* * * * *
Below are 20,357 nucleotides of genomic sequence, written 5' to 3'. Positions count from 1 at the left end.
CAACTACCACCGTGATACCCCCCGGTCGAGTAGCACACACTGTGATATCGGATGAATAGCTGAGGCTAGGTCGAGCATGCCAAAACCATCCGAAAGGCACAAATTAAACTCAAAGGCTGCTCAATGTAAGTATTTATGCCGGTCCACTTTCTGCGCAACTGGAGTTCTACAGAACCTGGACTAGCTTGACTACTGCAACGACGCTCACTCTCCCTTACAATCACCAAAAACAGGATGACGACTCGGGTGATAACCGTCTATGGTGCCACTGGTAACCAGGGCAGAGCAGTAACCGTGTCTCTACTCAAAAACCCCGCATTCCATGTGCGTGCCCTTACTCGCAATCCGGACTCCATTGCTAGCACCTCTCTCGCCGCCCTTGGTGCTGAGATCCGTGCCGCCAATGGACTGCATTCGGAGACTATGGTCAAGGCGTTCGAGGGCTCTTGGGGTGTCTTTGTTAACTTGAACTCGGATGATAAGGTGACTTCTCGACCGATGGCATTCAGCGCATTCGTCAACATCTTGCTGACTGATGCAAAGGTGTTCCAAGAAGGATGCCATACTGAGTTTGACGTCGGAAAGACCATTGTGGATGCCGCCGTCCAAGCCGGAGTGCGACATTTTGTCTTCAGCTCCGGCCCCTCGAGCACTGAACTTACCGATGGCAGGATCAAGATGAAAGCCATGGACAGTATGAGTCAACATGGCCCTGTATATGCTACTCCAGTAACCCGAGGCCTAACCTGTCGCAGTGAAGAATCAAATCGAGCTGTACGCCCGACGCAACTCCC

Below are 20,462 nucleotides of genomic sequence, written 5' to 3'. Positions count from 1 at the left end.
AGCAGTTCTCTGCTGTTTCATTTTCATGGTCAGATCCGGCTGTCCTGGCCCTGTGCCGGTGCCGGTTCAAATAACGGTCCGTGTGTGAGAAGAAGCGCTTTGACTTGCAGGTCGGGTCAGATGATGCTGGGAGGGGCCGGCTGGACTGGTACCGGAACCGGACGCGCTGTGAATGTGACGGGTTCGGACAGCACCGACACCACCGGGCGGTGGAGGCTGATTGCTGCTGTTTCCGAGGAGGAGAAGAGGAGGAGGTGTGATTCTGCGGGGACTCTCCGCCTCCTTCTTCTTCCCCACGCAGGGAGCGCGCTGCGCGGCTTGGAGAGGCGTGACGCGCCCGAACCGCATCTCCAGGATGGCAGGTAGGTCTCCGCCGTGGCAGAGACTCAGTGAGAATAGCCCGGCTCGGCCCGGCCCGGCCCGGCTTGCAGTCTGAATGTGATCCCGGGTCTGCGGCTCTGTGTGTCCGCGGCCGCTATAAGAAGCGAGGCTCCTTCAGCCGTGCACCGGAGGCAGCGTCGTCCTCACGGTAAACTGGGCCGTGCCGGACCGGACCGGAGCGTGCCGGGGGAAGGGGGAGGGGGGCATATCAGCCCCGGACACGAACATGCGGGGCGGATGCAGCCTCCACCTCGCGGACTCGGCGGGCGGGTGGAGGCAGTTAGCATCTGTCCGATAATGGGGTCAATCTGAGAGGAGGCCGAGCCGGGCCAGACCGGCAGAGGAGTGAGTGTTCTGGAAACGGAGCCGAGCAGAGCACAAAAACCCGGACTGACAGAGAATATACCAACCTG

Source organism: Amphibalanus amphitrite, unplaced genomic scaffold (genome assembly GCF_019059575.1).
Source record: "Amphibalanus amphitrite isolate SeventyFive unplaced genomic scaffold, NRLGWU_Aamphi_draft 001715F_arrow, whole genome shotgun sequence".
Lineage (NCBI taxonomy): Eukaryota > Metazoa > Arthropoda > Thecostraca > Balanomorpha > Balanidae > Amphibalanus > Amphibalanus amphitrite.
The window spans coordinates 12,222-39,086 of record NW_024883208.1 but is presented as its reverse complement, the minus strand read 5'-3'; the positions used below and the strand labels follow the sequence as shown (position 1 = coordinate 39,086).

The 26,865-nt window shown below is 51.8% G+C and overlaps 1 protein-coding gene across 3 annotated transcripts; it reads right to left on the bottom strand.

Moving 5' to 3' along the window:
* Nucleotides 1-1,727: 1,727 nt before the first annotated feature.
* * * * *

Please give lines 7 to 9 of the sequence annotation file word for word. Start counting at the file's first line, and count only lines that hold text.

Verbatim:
Lineage (NCBI taxonomy): Eukaryota > Metazoa > Arthropoda > Thecostraca > Balanomorpha > Balanidae > Amphibalanus > Amphibalanus amphitrite.
The window spans coordinates 12,222-39,086 of record NW_024883208.1 but is presented as its reverse complement, the minus strand read 5'-3'; the positions used below and the strand labels follow the sequence as shown (position 1 = coordinate 39,086).

The 26,865-nt window shown below is 51.8% G+C and overlaps 1 protein-coding gene across 3 annotated transcripts; it reads right to left on the bottom strand.